In 1870-72, John Marius Wilson's Imperial Gazetteer of England and Wales described Mistley like this:
MISTLEY, a village and a parish in Tendring district, Essex. The village stands on the river Stour, and on the Manningtree and Harwich railway, at the junction of the line to Walton-on-the-Naze, and at the N boundary of the county, ¾ of a mile ESE of Manningtree; was formerly called Mistley-Thorn; commands extensive and beautiful views along the Stour and into Suffolk; is a seat of petty-sessions; carries on considerable commerce in corn, malt, and coals, from a good quay, which was much extended in 1849; and has a post office under Manningtree, and a railway station with telegraph. ...
The parish comprises 2,115 acres. Real property, £7,565; of which £52 are in gas-works. Pop., 1,539. Houses, 342. The manor belonged, at Domesday, to Henry de Ramis; and passed to the Rainsforths, the Baynings, and others. Mistley Hall belonged to the De Veres, passed to the Rigbys, and to Lord Pitt Rivers; was sold, with the estate around it, in 1845; and was then taken down, to make way for extensive building operations. The living is a rectory, united with the vicarage of Bradfield, in the diocese of Rochester. Valne, £916.* Patron, the Rev. Dr. Hayne. The church was built, on a spot about a mile NW of the previous church, in 1778. Remains of the previous church, and the burying-ground connected with it, still exist. There are a national school and alms houses.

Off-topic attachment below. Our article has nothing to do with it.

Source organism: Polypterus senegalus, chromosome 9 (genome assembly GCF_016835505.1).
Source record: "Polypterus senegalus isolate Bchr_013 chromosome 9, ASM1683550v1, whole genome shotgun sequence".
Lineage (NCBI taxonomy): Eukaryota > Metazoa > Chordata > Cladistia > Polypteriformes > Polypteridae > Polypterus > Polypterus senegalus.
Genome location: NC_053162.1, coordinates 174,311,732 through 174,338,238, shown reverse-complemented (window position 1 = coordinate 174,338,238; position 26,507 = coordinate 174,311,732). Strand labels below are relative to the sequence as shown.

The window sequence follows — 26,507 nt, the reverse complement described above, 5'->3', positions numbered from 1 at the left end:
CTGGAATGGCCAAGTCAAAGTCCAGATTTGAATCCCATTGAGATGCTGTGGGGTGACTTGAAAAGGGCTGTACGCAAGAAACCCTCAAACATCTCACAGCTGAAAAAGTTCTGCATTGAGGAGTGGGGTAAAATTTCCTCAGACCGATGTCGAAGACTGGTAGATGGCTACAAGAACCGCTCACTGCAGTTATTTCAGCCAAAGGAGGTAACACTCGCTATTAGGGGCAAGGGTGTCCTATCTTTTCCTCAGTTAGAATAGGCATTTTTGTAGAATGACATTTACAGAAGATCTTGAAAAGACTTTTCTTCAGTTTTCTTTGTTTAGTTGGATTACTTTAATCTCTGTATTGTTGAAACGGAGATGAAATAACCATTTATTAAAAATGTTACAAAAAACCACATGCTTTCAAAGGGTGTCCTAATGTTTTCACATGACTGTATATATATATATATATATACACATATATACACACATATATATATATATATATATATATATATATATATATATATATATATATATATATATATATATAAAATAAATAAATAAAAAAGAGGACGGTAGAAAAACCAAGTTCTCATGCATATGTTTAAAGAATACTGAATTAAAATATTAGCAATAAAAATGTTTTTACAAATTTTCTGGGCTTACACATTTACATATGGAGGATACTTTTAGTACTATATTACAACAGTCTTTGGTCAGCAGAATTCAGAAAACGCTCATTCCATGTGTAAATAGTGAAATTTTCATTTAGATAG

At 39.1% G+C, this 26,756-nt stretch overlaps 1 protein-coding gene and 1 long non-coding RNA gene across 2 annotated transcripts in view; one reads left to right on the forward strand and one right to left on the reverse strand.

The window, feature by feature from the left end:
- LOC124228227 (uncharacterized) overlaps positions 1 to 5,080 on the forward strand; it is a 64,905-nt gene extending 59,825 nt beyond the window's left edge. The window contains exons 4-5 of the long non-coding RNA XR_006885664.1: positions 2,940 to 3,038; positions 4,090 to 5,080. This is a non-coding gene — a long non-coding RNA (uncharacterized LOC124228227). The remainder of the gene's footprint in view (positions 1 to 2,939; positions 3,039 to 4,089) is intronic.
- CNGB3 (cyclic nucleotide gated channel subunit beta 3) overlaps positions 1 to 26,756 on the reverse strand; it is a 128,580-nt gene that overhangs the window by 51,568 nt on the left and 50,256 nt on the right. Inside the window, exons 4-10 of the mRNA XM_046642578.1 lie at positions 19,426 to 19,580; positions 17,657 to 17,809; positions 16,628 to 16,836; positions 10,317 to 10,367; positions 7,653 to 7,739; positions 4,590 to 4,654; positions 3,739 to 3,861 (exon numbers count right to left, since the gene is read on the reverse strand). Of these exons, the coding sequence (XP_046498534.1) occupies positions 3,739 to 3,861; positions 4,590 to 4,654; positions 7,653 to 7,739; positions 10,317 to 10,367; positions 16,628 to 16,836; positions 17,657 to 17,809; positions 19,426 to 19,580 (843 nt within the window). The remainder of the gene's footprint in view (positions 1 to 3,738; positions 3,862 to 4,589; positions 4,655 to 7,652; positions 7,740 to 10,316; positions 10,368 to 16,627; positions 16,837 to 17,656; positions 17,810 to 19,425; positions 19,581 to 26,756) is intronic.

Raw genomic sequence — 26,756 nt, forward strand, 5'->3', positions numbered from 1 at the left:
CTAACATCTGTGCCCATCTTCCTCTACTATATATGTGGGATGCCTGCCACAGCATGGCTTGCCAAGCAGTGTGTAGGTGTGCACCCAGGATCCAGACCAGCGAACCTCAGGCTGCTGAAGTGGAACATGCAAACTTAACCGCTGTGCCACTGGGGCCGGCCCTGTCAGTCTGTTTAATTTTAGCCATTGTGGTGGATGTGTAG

GB Historical GIS / University of Portsmouth, History of Mistley, in Tendring and Essex | Map and description, A Vision of Britain through Time.
Date accessed: 30th April 2017
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